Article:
The United States Army has recently announced they are moving forward in their Modular Handgun System (MHS) trials, and we could see a new standard issue Army pistol as early as the end of 2016 (though likely not until mid 2017 when the new administration is in). The process of selecting a new military sidearm has been arduous to say the least.
For the last 30 years the [easyazon_link identifier=”B000U3DUB8″ locale=”US” tag=”bluesheecom-20″]Beretta M9[/easyazon_link] (in 9mm) has been the standard issue sidearm for the military and most units. With the incredible growth in the manufacturing techniques, materials, and designs of the modern defensive handgun, the military realized it was time to advance their sidearm to meet today’s standards.
U.S. Army Modular Handgun System
The new Modular Handgun System has been a project in the works for years. Between politicians, Generals, and manufacturers the process has been held up for some time, its last delay coming in February. However, the selection process is back on, and apparently moving forward fairly rapidly. There were (12) pistols submitted for consideration. Some were expected, and some were not. There was even a major manufacturer that surprised many by not offering what many consider its better pistol.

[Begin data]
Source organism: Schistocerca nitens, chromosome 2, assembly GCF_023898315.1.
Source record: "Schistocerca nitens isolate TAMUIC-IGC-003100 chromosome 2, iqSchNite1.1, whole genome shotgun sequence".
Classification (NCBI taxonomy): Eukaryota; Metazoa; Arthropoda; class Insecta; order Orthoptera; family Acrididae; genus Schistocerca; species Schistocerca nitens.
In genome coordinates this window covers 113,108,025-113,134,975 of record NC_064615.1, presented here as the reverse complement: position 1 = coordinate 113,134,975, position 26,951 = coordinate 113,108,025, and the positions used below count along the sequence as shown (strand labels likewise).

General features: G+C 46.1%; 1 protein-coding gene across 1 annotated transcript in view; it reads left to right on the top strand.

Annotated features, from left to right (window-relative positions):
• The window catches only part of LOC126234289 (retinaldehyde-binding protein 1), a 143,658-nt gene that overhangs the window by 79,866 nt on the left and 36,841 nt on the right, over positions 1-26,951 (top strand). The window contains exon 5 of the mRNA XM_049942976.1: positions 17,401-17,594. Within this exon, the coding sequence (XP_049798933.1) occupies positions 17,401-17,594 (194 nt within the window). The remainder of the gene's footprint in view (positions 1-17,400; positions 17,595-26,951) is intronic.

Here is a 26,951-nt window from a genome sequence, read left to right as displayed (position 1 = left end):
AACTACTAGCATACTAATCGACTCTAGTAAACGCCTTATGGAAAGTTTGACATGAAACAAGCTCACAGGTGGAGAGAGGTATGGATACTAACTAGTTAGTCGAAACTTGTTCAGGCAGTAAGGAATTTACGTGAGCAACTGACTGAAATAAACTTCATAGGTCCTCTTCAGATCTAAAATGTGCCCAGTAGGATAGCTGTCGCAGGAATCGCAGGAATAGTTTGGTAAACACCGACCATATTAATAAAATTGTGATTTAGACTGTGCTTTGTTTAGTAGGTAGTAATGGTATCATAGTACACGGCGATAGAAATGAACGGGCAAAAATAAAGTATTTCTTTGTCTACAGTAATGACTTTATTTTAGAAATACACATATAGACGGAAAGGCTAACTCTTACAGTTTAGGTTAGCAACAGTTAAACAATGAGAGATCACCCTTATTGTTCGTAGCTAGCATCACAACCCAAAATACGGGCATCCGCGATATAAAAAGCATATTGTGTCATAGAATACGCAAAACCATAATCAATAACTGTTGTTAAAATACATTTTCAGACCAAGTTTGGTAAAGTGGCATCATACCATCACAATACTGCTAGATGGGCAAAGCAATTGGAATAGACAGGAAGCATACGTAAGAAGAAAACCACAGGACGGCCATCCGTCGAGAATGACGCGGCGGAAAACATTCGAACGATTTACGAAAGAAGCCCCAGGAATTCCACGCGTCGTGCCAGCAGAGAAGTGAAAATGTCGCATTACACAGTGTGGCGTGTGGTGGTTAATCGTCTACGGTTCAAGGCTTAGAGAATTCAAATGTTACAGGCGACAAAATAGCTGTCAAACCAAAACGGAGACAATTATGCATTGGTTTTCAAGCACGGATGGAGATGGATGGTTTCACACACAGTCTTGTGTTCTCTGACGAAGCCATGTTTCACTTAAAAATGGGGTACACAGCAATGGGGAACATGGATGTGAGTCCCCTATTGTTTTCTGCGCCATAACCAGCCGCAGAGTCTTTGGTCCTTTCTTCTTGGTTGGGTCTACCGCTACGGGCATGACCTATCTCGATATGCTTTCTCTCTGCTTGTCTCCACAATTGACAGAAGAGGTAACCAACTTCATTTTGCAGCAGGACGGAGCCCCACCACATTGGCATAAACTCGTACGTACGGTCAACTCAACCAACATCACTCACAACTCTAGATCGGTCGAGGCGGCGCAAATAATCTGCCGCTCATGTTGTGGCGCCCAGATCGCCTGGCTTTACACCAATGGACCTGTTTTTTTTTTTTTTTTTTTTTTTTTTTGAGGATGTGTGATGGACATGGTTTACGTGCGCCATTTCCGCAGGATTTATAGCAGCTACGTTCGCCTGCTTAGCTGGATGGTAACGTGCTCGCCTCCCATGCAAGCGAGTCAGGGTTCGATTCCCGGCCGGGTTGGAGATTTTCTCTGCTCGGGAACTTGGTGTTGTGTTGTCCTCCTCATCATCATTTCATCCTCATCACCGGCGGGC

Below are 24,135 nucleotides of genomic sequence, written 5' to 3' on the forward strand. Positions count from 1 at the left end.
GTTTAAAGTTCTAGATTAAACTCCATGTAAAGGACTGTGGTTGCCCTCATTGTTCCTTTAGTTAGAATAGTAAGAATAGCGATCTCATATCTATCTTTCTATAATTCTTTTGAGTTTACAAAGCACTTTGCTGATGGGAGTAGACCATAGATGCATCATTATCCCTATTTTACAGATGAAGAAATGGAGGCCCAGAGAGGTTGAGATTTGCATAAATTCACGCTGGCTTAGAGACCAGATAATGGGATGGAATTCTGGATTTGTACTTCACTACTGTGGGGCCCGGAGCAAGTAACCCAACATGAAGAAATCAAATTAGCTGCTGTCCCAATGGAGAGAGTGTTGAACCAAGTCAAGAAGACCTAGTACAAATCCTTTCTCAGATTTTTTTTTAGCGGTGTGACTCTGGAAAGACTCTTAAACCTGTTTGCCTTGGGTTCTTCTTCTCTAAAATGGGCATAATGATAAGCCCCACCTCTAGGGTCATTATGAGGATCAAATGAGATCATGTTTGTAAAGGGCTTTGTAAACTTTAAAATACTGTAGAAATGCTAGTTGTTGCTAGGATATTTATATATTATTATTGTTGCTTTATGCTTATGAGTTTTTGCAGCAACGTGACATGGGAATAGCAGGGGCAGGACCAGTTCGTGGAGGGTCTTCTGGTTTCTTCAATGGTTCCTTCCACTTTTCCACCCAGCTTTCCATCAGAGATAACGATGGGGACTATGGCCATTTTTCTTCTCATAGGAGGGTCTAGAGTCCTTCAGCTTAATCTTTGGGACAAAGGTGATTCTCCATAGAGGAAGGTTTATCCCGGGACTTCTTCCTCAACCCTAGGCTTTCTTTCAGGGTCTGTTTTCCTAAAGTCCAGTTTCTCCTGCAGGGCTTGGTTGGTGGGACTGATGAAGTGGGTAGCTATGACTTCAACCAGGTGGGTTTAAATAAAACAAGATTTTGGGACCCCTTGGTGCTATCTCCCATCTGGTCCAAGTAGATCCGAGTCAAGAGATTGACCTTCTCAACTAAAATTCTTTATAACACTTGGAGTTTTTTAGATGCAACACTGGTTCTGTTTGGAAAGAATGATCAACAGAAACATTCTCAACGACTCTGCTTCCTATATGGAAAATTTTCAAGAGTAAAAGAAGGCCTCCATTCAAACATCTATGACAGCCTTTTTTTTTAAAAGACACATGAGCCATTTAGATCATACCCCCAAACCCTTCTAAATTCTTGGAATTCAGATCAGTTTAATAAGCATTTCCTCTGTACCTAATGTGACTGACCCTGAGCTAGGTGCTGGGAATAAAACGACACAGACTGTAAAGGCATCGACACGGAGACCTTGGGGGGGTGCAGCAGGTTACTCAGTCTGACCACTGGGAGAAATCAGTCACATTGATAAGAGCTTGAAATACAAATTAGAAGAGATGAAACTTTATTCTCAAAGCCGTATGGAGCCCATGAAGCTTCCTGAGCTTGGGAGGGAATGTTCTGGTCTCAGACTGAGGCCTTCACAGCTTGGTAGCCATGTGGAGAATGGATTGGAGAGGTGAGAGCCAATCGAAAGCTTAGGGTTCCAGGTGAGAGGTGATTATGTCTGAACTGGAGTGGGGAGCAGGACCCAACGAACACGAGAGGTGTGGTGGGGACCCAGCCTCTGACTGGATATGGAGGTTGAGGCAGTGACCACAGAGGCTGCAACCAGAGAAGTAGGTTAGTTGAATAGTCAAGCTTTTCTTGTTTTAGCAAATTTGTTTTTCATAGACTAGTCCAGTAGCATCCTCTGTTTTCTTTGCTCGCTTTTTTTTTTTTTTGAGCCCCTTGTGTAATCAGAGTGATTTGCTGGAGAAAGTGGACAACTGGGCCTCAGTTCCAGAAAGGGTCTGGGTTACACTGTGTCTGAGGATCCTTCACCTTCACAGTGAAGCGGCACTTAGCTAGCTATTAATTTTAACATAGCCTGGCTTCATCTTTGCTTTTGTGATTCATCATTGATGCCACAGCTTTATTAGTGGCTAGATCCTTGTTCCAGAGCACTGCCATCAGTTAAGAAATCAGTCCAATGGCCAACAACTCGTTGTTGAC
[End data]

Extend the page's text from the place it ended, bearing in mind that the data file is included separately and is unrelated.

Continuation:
The Army plans on downsizing the group of (12) to (3) finalists in August of this year – just 2 months away! The Army seems like they have not finalized the caliber selection on the Modular Handgun System, though it appears that 9x19mm and .40 S&W are the final selections. Interestingly, about a year or so ago the Army had floated the idea it was not satisfied with the 9x19mm cartridge, and some hoped they would return to .45 ACP.
The Army Chief of Staff, General Mark Milley, stated the testing process wasn’t even necessary, and a waste of funds. Earlier this year, General Milley suggested the SOCOM contract for handguns. In some ways I think he is correct, the Army has been fielding pistols since the War for Independence and has a wealth of knowledge about firearms. On the other hand, a testing process (with open results) lessons the chance of graft and corruption, and hopefully fully exposes the best choice to select.